Returning to where it all began and reevaluating your start as a band is brave and an honest move for a group of artists who believe in their own progression and identity. So it was a no brainer for Divided by Design to go back and reimagine the singles which started their journey. They have refined versions of the four singles which has been the staple of their ground-breaking progressive music, which some have described as being brutal and beautiful at the same time! Divided by Design have been known for creating a new sonic world with their music and have gained rave reviews for their live performances.
Opening the Catalyst EP is ‘Pillara’, a hive of energy like swarm of wasps waking up to a sonic rhyme and thumping guitar beat, the change in tempo mid-section of the track where it slows right down to then be uplifted to a heavy guitar solo is a delight and a great section of the record.
The next track on the EP, ‘Regenerate’ shows the true ability of this band, the textures of the song are softer and more elaborate and so different from the first track but at the same time keeping with Divided by Design’s clear DNA as a band. A very intriguing song.
Putting the title track at the EP can be daunting and brave thing for a band to do but it’s clear that ‘Catalyst’ is a displays that they have learnt a load of lessons since their beginning and have more than elevated the track which started it all and made them into a new collection of wild beasts well worth listening to in their new reimagined forms!
Written By Kess Anthony
An instrumental powerhouse that manages the rare feat of telling a story through music alone, ‘Stages to Osiris’ by Divided by Design is undoubtedly one of the best metal albums that I have listened to in a long time. This ambitious debut album sets out to take you on a journey through the five stages of grief and it does not disappoint!
‘Orion I Denial’ kicks off proceedings slowly and ambiently before gradually cranking up to all out metal. The track remains heavy but chaotic before drawing to its melodic close, capturing the turmoil of emotion that the initial reaction to trauma often is. ‘Orion II Reactionary’ holds a sense of the epic that puts me in mind of blaring speakers in a gothic cathedral, closed out by a tolling bell. While ‘Orion III The Negotiation’ jumps from driving to melodic, as if playing out an internal conversation, jumping from alternative to alternative until a moment of calm about halfway through that builds back into the rage of the inescapable situation.
Much of ‘Orion IV Collapsing Reality’is disjointed mess fragmented by coherence, nailing the theme of the song before moving on into a metal medley that overtakes and drowns out the piano, like a voice being silenced and overwhelmed by the torments of the mind. ‘Orion V The Fatalist’ starts with a big post rock Sci-Fi soundscape before building to poignant strings that communicate more a melancholic inevitability, rather than overblown melodrama before the band returns for one last wail of desperation to close.
Taken on their own, each song is well crafted and highly enjoyable but as a whole they reach new heights. As a purely instrumental affair, ‘Stages to Osiris’ has none of the easy crutches that most concept albums rely on. No emotion in a singer’s voice, no lyrics to tell the listener what is happening. It is a testament to the skill that Divided by Design have put into crafting this album that they need none of these things to convey the story that they wish to tell of the five stages of grief. They find emotion enough in the screech of the guitar and the angry rumbling growl of the drums and bass.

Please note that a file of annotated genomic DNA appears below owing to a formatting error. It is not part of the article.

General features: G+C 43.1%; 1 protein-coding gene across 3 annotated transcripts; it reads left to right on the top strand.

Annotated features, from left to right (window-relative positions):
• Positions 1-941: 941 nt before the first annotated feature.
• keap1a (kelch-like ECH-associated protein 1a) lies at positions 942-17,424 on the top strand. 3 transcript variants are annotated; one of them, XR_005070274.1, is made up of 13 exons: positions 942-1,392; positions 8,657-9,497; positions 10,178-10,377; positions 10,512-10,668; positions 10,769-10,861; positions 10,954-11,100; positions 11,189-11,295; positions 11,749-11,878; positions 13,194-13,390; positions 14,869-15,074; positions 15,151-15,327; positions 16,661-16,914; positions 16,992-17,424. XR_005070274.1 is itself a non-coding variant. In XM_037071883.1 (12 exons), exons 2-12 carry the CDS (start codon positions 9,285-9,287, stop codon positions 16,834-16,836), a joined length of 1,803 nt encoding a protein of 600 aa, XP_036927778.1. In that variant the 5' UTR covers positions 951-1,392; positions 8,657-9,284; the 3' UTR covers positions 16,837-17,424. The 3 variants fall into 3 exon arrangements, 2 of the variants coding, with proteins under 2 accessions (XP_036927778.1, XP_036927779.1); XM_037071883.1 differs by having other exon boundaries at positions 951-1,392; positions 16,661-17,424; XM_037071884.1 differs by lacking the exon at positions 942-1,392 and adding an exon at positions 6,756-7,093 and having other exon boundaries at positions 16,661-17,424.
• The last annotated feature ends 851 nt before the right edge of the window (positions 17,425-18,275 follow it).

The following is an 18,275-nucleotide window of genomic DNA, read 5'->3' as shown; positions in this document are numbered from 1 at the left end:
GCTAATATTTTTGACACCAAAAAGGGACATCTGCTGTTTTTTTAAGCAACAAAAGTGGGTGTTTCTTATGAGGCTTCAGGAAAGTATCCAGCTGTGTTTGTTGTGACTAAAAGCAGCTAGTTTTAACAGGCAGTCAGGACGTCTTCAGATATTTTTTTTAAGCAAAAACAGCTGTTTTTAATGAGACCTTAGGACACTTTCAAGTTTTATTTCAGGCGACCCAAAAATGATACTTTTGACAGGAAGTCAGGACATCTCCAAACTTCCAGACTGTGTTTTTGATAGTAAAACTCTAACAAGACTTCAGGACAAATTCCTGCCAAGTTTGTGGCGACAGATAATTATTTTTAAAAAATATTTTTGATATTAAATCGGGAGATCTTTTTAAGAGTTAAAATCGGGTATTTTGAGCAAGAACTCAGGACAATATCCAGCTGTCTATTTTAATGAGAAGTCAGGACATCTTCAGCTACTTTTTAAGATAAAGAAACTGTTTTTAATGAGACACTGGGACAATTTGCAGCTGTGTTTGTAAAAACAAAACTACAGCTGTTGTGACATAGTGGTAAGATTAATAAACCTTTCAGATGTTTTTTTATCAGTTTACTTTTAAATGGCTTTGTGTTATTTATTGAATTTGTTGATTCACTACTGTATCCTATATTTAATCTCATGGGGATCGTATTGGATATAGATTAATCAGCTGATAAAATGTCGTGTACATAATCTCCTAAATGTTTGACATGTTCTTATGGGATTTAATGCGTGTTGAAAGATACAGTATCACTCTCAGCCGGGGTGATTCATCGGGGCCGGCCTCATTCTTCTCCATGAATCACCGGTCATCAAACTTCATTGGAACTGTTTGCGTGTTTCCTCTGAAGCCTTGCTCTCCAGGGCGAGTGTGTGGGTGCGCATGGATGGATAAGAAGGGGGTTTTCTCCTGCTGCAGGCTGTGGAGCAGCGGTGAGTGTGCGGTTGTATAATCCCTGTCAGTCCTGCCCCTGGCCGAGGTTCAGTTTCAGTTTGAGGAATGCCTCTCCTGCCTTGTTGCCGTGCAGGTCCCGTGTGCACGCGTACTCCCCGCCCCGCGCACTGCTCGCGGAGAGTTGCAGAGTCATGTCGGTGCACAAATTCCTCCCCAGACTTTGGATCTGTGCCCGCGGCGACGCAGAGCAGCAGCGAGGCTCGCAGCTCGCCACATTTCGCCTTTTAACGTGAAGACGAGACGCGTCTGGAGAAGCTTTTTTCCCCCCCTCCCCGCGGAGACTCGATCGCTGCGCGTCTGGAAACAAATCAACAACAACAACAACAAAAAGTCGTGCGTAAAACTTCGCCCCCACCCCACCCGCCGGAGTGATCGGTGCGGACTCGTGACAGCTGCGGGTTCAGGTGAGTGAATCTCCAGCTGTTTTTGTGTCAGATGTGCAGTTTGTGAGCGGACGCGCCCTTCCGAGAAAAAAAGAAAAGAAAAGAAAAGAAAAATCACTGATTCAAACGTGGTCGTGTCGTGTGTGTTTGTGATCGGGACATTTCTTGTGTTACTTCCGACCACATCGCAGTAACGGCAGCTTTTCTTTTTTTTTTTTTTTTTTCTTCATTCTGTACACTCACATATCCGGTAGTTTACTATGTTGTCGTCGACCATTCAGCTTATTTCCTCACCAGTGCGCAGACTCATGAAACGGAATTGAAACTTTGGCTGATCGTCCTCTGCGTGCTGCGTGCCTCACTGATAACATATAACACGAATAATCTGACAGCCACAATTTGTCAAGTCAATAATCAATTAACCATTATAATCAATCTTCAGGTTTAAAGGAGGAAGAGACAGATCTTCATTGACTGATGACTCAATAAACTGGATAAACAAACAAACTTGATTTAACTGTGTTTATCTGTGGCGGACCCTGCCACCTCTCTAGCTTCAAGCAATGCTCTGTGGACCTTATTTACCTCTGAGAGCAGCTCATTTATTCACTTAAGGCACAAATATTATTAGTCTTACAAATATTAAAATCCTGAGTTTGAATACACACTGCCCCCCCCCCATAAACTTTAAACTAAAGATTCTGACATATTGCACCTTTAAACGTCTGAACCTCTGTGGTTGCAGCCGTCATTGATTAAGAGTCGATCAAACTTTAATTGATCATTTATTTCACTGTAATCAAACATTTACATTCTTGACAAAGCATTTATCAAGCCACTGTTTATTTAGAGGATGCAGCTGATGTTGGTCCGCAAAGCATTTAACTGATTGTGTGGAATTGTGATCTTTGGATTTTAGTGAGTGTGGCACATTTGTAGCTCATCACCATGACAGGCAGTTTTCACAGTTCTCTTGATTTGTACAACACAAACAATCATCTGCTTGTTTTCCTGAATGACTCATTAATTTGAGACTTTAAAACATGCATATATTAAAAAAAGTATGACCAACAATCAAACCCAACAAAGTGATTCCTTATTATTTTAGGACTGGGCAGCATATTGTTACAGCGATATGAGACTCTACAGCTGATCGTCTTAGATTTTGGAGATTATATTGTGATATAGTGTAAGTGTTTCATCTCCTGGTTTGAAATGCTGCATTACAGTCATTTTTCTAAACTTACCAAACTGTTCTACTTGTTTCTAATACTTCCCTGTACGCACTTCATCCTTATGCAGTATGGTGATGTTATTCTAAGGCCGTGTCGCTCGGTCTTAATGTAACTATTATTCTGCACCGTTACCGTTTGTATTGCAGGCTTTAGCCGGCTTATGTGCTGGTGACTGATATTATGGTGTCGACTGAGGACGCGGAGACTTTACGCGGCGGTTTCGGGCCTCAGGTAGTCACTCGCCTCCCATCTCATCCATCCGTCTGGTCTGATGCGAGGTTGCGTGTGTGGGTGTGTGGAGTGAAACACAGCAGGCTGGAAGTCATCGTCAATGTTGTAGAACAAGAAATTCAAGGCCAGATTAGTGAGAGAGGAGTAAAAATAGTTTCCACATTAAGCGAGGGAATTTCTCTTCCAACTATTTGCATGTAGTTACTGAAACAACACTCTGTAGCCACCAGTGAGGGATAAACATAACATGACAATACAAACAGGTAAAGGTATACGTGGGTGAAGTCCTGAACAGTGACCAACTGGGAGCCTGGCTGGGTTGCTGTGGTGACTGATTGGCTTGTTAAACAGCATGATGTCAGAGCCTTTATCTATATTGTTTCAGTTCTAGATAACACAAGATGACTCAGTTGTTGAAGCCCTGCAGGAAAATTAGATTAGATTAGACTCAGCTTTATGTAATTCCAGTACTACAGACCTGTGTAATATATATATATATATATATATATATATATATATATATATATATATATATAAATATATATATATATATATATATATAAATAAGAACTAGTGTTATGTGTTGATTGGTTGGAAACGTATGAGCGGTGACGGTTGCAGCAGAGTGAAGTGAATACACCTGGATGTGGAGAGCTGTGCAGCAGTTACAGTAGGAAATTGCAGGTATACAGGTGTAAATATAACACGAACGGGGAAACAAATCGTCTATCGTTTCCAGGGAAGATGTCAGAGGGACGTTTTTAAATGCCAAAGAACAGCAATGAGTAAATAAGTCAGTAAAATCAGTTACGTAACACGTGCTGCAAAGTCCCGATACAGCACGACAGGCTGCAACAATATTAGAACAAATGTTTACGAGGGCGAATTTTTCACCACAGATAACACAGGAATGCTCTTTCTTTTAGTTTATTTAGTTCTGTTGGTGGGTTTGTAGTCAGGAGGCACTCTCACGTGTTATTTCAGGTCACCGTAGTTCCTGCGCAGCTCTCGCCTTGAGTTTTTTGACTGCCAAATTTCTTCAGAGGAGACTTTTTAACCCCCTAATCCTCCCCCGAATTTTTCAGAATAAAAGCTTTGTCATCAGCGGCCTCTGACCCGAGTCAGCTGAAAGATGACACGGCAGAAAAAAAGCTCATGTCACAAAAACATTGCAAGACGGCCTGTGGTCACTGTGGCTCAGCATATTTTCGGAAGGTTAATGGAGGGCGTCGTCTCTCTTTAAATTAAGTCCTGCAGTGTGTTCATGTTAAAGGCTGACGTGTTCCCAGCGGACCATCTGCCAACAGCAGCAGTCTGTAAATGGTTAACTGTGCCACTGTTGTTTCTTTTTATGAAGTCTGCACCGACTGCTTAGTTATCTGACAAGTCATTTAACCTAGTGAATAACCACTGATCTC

They also tell this story through the ever changing music; in the contrasts between the brutal and the melodic; in the often unhinged leaps it makes and the changes in timing. Stages to Osiris always keeps you guessing, and the result is a rewarding listen that familiarity will do little to rub the sheen off.
As is so often essential for an instrumental band to flourish, the musicianship on display here is top notch. I often find that the line between guitars providing a technical masterclass and fast fingered excess, to be a thin one. Thankfully, Liam Stephenson pushes right to the limit of indulgence in his complexity before pulling it back with a fresh idea, often taking each track into an unexpected new direction. Tom Chambers on drums and Joe Messingham on bass, provide the perfect rhythm section, knowing when to sit back to let the guitar do its thing and when to grab the steering wheel and drive. When they let the bass thud and the drums pound, it is immensely satisfying, speeding ticket inducing but never allowed to out stay its welcome before the guitars cut back to the front of the queue.
‘Stages to Osiris’ is an album packed with ideas. Sometimes crushingly heavy, sometimes beautiful but always engaging. It takes metal as a genre and looks to create something special and unique that probes at the boundaries but always stays true to the heart of it. In this regard, it is an absolute success that you will not regret listening to.
Written By Jimmy Rock